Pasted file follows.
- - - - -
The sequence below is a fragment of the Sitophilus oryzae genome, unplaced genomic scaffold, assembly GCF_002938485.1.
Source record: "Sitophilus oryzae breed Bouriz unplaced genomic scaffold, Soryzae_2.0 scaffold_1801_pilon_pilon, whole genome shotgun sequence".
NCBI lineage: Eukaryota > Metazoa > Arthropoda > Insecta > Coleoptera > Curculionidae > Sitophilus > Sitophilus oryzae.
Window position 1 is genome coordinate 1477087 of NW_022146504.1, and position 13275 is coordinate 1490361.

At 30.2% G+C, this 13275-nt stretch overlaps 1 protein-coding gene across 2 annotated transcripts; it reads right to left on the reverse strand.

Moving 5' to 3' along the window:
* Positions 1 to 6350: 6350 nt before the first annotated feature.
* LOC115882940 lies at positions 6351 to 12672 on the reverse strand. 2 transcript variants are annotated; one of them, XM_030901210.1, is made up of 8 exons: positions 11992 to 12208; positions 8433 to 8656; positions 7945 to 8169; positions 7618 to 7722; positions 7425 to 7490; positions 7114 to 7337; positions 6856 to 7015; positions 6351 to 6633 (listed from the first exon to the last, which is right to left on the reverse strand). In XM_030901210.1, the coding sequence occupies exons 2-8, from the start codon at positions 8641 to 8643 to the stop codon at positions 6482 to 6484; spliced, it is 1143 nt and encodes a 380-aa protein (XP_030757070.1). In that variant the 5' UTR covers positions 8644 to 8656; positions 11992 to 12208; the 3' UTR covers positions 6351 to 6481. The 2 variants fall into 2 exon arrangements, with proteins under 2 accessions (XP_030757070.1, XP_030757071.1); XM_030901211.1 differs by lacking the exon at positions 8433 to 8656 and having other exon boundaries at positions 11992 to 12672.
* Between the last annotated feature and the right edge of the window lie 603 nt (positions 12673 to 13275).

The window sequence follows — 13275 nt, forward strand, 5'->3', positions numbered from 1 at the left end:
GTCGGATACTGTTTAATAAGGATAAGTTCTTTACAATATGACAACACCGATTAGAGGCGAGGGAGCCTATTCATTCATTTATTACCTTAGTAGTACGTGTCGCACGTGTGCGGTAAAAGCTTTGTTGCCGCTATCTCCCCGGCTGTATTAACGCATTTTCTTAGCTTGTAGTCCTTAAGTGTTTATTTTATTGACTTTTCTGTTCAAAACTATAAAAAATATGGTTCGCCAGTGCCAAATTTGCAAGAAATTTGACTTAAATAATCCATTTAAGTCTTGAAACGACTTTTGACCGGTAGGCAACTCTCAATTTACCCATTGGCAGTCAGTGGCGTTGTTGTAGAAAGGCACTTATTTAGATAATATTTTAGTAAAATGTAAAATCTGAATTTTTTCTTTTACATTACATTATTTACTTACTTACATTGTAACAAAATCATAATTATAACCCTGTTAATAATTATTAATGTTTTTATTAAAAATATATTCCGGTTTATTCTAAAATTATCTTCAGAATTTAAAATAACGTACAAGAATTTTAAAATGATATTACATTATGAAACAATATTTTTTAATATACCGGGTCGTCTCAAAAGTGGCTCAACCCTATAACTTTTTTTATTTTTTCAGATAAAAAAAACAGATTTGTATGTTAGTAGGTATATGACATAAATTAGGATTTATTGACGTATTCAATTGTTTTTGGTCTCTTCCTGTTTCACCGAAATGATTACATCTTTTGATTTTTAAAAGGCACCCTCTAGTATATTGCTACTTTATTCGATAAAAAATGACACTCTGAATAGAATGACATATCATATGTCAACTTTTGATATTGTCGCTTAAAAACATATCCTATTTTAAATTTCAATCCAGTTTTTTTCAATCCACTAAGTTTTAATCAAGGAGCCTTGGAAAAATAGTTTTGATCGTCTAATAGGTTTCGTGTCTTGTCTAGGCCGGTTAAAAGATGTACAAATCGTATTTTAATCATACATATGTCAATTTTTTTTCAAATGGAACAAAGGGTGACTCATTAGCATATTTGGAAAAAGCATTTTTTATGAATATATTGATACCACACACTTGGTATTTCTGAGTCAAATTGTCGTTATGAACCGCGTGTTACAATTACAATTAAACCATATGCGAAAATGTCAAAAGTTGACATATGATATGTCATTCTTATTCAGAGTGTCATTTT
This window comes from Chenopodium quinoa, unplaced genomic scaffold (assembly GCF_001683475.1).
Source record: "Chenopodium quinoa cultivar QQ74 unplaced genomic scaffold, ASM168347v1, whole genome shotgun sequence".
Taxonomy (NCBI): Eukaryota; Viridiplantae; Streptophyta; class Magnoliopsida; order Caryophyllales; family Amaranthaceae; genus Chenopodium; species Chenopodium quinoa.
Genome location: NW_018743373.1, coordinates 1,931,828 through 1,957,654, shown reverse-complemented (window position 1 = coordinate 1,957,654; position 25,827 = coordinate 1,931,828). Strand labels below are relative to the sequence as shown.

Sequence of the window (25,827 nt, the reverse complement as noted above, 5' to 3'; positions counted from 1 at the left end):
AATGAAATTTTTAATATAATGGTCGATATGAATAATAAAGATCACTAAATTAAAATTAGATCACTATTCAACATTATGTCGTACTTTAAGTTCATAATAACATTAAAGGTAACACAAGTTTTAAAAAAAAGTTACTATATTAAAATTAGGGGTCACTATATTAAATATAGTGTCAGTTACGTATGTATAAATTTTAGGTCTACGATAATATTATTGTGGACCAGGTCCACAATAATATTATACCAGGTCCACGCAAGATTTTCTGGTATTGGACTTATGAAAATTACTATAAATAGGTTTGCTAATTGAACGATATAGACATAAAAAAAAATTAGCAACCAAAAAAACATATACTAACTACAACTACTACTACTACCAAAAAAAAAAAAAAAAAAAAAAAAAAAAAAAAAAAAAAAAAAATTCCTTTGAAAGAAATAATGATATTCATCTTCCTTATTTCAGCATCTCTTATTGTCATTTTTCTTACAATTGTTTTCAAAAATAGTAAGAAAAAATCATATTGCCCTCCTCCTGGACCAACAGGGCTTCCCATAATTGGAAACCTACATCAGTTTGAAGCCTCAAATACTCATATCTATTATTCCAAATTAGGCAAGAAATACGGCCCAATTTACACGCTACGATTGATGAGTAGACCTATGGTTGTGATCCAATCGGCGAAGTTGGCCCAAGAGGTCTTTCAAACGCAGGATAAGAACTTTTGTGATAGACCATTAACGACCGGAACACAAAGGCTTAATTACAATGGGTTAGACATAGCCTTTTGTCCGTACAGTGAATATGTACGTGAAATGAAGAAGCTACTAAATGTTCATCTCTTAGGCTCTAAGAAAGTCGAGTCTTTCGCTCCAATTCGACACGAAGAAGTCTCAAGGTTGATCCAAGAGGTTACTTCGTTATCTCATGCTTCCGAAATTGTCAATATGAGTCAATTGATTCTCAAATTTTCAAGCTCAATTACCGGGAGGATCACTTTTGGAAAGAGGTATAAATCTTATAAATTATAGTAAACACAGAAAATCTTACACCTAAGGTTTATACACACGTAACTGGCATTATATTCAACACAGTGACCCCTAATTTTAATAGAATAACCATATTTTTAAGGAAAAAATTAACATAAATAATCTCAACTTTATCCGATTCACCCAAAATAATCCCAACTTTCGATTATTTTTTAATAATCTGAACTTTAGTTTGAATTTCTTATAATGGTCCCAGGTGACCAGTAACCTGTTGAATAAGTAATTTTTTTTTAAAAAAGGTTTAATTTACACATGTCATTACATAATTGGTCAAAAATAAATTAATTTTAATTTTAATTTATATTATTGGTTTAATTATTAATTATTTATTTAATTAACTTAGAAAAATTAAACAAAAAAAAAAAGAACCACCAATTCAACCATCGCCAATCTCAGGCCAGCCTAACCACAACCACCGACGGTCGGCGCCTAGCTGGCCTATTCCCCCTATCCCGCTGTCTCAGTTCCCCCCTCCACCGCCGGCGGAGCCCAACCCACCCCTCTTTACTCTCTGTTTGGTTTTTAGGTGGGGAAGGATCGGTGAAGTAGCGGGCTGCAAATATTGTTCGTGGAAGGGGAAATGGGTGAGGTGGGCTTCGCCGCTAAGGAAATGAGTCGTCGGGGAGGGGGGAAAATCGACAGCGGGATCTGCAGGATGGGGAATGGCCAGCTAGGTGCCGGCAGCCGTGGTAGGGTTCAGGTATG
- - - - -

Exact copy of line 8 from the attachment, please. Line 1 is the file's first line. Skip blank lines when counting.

* LOC115882940 lies at positions 6351 to 12672 on the reverse strand. 2 transcript variants are annotated; one of them, XM_030901210.1, is made up of 8 exons: positions 11992 to 12208; positions 8433 to 8656; positions 7945 to 8169; positions 7618 to 7722; positions 7425 to 7490; positions 7114 to 7337; positions 6856 to 7015; positions 6351 to 6633 (listed from the first exon to the last, which is right to left on the reverse strand). In XM_030901210.1, the coding sequence occupies exons 2-8, from the start codon at positions 8641 to 8643 to the stop codon at positions 6482 to 6484; spliced, it is 1143 nt and encodes a 380-aa protein (XP_030757070.1). In that variant the 5' UTR covers positions 8644 to 8656; positions 11992 to 12208; the 3' UTR covers positions 6351 to 6481. The 2 variants fall into 2 exon arrangements, with proteins under 2 accessions (XP_030757070.1, XP_030757071.1); XM_030901211.1 differs by lacking the exon at positions 8433 to 8656 and having other exon boundaries at positions 11992 to 12672.